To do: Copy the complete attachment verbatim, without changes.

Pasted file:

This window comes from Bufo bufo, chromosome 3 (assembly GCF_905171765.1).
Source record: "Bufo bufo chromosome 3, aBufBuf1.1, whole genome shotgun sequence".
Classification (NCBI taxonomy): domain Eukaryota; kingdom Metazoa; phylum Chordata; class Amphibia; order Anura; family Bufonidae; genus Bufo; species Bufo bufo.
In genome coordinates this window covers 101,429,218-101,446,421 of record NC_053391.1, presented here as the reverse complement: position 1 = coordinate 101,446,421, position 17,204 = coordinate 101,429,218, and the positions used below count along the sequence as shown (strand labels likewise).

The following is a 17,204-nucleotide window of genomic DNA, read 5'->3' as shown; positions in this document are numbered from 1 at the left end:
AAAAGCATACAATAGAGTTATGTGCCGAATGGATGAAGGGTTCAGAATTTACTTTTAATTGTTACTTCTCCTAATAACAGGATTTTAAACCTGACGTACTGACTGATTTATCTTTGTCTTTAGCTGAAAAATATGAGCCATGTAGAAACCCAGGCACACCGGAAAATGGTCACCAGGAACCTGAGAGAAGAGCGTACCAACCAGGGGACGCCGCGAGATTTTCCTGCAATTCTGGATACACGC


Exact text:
This window comes from Bufo bufo, chromosome 3 (assembly GCF_905171765.1).
Source record: "Bufo bufo chromosome 3, aBufBuf1.1, whole genome shotgun sequence".
Classification (NCBI taxonomy): domain Eukaryota; kingdom Metazoa; phylum Chordata; class Amphibia; order Anura; family Bufonidae; genus Bufo; species Bufo bufo.
In genome coordinates this window covers 101,429,218-101,446,421 of record NC_053391.1, presented here as the reverse complement: position 1 = coordinate 101,446,421, position 17,204 = coordinate 101,429,218, and the positions used below count along the sequence as shown (strand labels likewise).

The following is a 17,204-nucleotide window of genomic DNA, read 5'->3' as shown; positions in this document are numbered from 1 at the left end:
AAAAGCATACAATAGAGTTATGTGCCGAATGGATGAAGGGTTCAGAATTTACTTTTAATTGTTACTTCTCCTAATAACAGGATTTTAAACCTGACGTACTGACTGATTTATCTTTGTCTTTAGCTGAAAAATATGAGCCATGTAGAAACCCAGGCACACCGGAAAATGGTCACCAGGAACCTGAGAGAAGAGCGTACCAACCAGGGGACGCCGCGAGATTTTCCTGCAATTCTGGATACACGC